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What Are Circumventors?

A circumventor is a means by which blocking policies are “gone around”. Oftentimes, blocking policies are implemented with proxy servers, and circumventors themselves are also proxy servers.

A circumventor is a website page; it encounters a blocked site and “goes around it” or circumvents it by directing it to an unblocked site, so that the user can then view the blocked material. For example, circumventor elgooG was a way in which China’s users could use Google after it had been blocked in that country. This particular type of circumventor, though, goes around only one block, while most circumventors unblock more than one site.

A circumventor can also let unauthorized people such as children or students access sites blocked to them, such as pornography, social networking, messaging programs, and so on. In fact, they are relatively sophisticated such that even as filters are implemented to block unauthorized people from accessing these sites, circumventors pop up that will allow them to go around the blocking software. In some cases, nonetheless, the filter can still intercept traffic going to the circumventor so that administrators can see what unauthorized users are visiting, even if they can actually access them when they shouldn’t be.

Adults and other people who have been blocked from a particular website can also use a circumventor to see this material.

Circumventors can also be used to access material that is country-specific. This lets people from other countries use that information. For example, some webcasts and other types of media are restricted by country, and circumventors let other countries see this information even though it’s been blocked.

Using circumventors is usually pretty safe, except for some circumventor sites run by third parties that can’t be trusted. These sites have intentions to steal personal information, which of course makes them unsafe. Therefore, a good policy to have is that you shouldn’t run personal information such as passwords or credit card numbers through a website that’s been circumvented, just to be safe.

In addition, most schools and other office spaces restrict the online services and websites they use to their particular population. Circumventors do bypass censors in computers, but many sites that have been blocked by these organizations are deemed frivolous, such as social networking sites.

Proxy Web servers have become more sophisticated so that users can encrypt data or links coming from or going to other Web servers. This means that users can access websites that have been blocked previously.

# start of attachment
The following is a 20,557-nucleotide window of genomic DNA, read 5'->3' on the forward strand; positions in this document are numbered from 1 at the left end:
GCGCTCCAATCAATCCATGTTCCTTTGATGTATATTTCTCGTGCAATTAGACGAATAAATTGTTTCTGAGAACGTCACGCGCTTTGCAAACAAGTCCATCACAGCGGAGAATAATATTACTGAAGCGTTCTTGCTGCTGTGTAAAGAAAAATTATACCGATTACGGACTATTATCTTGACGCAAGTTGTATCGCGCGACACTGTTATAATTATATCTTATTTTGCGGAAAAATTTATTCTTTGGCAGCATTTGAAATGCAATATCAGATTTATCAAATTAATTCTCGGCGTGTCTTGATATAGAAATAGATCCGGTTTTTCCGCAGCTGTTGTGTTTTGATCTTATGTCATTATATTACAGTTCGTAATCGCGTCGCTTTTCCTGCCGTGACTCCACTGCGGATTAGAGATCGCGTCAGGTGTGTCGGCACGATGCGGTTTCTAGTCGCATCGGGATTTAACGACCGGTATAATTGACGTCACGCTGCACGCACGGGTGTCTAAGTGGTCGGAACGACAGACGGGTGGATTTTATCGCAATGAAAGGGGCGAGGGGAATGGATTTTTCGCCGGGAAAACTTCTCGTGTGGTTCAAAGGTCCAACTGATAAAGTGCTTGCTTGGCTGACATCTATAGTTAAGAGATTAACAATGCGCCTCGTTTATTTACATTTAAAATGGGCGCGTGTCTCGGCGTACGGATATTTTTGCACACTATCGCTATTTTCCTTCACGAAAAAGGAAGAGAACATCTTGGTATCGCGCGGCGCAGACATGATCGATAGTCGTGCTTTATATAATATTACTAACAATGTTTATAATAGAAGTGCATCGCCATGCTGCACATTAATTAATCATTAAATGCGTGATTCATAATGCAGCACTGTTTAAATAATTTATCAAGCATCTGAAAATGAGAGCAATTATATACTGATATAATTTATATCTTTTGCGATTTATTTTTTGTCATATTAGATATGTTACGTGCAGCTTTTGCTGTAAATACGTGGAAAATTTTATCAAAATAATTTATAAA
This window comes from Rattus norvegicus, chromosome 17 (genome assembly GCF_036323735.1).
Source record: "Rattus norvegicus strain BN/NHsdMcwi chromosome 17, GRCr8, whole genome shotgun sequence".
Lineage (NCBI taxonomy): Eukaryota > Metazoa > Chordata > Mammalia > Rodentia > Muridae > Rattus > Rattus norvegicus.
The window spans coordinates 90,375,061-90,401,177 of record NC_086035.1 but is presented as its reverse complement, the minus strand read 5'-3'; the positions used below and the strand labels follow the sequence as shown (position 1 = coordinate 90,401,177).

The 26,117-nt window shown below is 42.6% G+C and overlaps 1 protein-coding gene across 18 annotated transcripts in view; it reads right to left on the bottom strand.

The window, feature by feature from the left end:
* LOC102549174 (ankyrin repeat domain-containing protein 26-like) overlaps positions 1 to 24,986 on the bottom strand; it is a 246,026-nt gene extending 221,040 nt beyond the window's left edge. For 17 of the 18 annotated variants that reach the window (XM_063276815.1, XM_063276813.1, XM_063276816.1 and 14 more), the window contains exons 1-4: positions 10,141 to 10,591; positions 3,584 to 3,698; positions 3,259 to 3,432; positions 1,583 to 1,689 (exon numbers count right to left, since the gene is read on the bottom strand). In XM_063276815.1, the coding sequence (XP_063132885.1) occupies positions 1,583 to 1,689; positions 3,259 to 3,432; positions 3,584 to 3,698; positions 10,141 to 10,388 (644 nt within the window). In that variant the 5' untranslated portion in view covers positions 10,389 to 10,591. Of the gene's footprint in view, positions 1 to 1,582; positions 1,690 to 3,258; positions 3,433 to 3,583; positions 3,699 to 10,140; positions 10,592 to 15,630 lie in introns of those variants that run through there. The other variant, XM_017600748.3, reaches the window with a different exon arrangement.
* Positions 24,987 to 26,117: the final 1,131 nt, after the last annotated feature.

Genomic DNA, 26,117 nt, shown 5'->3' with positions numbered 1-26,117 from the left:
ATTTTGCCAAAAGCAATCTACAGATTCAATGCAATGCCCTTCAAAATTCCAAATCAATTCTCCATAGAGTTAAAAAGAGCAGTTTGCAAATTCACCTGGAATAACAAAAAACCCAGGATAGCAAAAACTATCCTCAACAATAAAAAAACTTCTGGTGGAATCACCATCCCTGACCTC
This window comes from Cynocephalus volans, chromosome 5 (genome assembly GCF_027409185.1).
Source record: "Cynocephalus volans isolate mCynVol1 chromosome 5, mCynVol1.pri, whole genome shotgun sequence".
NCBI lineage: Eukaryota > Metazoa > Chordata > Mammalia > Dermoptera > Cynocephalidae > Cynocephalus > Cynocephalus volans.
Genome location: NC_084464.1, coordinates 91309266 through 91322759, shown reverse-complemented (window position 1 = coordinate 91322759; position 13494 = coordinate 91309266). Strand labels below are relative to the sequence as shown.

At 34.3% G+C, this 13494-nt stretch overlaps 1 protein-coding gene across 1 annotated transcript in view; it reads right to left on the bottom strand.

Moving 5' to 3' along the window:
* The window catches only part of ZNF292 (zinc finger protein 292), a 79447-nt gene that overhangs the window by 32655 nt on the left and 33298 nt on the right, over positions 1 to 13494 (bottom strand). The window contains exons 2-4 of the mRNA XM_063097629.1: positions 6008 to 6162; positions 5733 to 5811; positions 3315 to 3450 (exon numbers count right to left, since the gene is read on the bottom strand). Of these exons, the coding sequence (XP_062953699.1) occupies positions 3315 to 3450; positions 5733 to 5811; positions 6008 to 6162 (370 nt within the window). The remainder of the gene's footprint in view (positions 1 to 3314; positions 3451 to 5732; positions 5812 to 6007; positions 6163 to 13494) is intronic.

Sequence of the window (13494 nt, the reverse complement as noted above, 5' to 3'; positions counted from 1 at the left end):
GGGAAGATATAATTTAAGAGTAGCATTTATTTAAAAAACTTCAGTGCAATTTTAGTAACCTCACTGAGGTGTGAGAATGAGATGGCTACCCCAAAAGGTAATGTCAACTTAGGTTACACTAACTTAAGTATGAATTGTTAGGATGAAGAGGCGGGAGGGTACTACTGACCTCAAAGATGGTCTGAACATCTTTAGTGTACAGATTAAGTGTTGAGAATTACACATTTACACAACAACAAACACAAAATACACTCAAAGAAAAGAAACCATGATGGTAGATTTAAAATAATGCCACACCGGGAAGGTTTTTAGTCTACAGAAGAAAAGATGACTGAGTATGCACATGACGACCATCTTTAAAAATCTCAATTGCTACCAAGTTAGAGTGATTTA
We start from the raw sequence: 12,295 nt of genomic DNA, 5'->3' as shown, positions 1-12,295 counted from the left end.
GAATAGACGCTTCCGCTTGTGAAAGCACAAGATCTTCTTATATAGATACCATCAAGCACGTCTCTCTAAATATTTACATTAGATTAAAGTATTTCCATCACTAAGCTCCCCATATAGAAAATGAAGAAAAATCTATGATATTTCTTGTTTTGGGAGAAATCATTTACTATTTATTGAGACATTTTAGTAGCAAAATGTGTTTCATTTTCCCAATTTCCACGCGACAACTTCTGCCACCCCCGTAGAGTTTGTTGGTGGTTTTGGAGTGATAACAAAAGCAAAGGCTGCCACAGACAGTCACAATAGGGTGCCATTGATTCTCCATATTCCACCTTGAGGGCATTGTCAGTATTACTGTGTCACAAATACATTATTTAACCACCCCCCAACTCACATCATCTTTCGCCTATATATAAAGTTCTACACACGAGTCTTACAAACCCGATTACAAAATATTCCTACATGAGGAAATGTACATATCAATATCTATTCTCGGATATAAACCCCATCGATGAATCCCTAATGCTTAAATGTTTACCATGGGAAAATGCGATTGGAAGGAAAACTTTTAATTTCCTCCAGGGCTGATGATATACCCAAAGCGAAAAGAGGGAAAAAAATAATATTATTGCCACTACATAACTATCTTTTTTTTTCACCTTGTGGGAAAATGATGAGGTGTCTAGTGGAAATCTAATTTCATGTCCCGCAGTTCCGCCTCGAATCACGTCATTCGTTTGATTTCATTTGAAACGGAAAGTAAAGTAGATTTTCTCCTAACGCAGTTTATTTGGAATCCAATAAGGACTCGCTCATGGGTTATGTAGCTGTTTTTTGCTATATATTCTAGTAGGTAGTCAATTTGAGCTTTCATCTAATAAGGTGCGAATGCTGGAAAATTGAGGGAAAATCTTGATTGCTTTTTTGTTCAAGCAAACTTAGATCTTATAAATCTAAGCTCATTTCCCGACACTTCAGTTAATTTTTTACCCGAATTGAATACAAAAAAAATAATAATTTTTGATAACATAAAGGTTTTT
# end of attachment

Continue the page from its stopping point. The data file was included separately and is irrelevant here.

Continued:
One type of web proxy is called a CGI Proxy. These websites let users access a particular site through them. They are used in CGI or PHP format so that proxy functionality is more easily implemented. These proxies can allow access to websites that schools or corporations have blocked. They also usually hide a user’s IP address from the websites they access, so that they have some anonymity attached to them.

Anonymous proxy servers can be a risk to those using them because any data being sent has to pass through the proxy server before it goes to the service, usually unencrypted. Therefore, if a particular service has a malicious intent, your personal information or credit card data, for example, can be captured by these services and therefore put you at risk for identity theft or worse.

In addition, because proxies often don’t give personal information about the user, oftentimes, activities or the origins can be hidden. That said, intermediate proxy “hops” often do contain traces of information that can eventually lead back to the user him- or herself. Therefore, it behooves one to know what proxies are being used on your site.

In short, you should be very careful if you use proxy servers and only use those that you know have integrity, where you know the administrator can be known and trusted. Never use proxy servers you’re not sure of. If you must use a proxy server you’re not sure of, never submit personal information such as passwords or credit card numbers through it.

Because of proxy risks, you may find yourself being blocked from sites just as a matter of course, but this is more an inconvenience than an actual risk. Be aware of proxy risks and use circumventors wisely.

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September 17, 2008 - Posted by | Online Security | ,

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